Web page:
20As I have already stated, the parties did not specify the completion period in the Sale Agreement. Where completion period is not specified, the Law Society Conditions of Sale (1989 Edition) apply. Condition 11 of the said Law provides as follows-;
21Since the contract for the sale of the suit property by the 1st defendant to the plaintiff dated 25/2/2012 did not provide a completion date, the parties should have entered an Addendum to specify the completion date. In the alternative, the vendor should have given the purchaser notice to complete the payment of the purchase price within a specified period failing which he could rescind the contract as provided for under the Law Society Conditions of Sale.
22At paragraph 7, 8 and 9 of his witness statement filed in court on 29/9/2020, the 1st defendant stated as follows-;
23From the above admission, it is clear that despite there being no completion date provided in the sale agreement dated 25/2/2012, the 1st defendant decided to rescind the contract with the plaintiff unilaterally without notifying the plaintiff as required under the law society conditions of sale. The 1st defendants action to rescind the contract without regard to the plaintiff in my view is a nullity and of no legal effect. The 1st defendant has not proved that the plaintiff refused and/or denied to pay him the balance of the purchase price as there was no express date for completion of the Agreement. The 1st defendant’s allegation that he visited the plaintiff’s offices or their hitherto firm of M/S Morris Njage & Co. Advocates for payment of the purchase price is not supported by any evidence. Those averments in my respective view are mere allegations without substance considering that M/S Morris Njage & Co. Advocates have not been shown that they were retained by the plaintiffs to continue acting for them beyond drawing of the Sale Agreement dated 25/2/2012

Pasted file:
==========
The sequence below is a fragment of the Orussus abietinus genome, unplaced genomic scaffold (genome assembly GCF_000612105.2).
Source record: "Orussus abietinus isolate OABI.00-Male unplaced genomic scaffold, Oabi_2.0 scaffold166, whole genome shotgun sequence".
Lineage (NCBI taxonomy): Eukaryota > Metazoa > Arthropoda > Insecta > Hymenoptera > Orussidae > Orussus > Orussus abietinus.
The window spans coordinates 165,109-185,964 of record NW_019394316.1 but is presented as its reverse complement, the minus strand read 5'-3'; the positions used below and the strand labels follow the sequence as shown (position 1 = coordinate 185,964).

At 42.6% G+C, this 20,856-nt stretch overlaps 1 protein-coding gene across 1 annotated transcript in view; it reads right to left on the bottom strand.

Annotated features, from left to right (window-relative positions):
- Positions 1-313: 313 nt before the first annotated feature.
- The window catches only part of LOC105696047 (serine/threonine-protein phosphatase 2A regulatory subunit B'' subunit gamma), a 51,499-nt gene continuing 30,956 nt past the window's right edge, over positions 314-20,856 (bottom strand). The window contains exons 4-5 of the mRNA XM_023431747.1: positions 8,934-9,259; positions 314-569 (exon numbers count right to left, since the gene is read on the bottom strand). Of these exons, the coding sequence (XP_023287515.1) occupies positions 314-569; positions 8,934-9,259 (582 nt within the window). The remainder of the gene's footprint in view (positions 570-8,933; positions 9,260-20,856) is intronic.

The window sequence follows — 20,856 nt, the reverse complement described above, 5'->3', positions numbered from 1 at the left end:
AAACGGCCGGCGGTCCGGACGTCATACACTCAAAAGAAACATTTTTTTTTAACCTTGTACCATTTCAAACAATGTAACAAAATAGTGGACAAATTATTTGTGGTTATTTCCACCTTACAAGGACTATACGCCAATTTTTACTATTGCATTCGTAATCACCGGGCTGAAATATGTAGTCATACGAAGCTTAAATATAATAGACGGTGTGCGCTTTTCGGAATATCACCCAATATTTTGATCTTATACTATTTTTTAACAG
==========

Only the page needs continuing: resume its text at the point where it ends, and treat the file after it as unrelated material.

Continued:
2.Whether the Plaintiff’s suit is proper and sustainable
24The plaintiff in this suit is seeking five orders. The first order is a declaration that she is the owner of P/NO. 1617 Wachoro Adjudication Section. As I have stated herein above, the suit property was under Adjudication section at the time the plaintiff and the defendant entered into the sale agreement on 25/2/2012 as ca be seen in the body of the sale Agreement and the letter by the District Land Adjudication and Settlement Officer, Mbeere South District dated 26/4/2011 and produced by the 1st defendant as D-Exhibit NO. 1. Unlike land transactions under the Land Registration Act No, 3 of 2012, transfer of interest in land situated in an area declared as an Adjudication Section does not require consent before transfer.
25The parties are only required to appear before the Adjudication officer with a duly signed agreement who, upon verifying that the name of the seller is recorded in the register as owner and paying the requisite fees may record the buyer as the new owner.
26The Adjudication and Settlement officer vide the said letter dated26/4/2011 confirmed that indeed the suit property P/NO. 1617 Wachoro Adjudication Section was recorded in the name of the 1st defendant and that the title deeds for the section were not yet out as the process of Adjudication was still in progress. The Officer further stated that immediately the title deeds were out, Dickson Macharia Gichuhi, the 1st defendant herein will be issued with one in respect to the suit property P/NO. Wachoro Adjudication Section.